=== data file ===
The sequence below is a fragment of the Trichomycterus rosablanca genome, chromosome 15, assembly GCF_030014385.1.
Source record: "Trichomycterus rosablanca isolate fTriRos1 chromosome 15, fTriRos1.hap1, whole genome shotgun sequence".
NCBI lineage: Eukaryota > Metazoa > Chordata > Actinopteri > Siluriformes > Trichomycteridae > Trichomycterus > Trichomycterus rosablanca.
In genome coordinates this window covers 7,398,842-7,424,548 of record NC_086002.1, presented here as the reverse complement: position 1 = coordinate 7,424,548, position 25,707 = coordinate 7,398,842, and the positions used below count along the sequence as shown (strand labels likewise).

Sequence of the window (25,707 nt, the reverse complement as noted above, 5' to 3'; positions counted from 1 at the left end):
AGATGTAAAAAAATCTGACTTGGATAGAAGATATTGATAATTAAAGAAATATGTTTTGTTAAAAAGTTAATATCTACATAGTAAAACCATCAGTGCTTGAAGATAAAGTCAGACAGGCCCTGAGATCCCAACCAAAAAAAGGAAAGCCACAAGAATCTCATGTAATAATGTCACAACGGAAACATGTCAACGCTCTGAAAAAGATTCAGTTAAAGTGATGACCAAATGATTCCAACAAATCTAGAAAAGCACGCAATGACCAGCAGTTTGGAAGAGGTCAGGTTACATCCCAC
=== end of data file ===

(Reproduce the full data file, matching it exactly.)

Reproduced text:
The sequence below is a fragment of the Trichomycterus rosablanca genome, chromosome 15, assembly GCF_030014385.1.
Source record: "Trichomycterus rosablanca isolate fTriRos1 chromosome 15, fTriRos1.hap1, whole genome shotgun sequence".
NCBI lineage: Eukaryota > Metazoa > Chordata > Actinopteri > Siluriformes > Trichomycteridae > Trichomycterus > Trichomycterus rosablanca.
In genome coordinates this window covers 7,398,842-7,424,548 of record NC_086002.1, presented here as the reverse complement: position 1 = coordinate 7,424,548, position 25,707 = coordinate 7,398,842, and the positions used below count along the sequence as shown (strand labels likewise).

Sequence of the window (25,707 nt, the reverse complement as noted above, 5' to 3'; positions counted from 1 at the left end):
AGATGTAAAAAAATCTGACTTGGATAGAAGATATTGATAATTAAAGAAATATGTTTTGTTAAAAAGTTAATATCTACATAGTAAAACCATCAGTGCTTGAAGATAAAGTCAGACAGGCCCTGAGATCCCAACCAAAAAAAGGAAAGCCACAAGAATCTCATGTAATAATGTCACAACGGAAACATGTCAACGCTCTGAAAAAGATTCAGTTAAAGTGATGACCAAATGATTCCAACAAATCTAGAAAAGCACGCAATGACCAGCAGTTTGGAAGAGGTCAGGTTACATCCCAC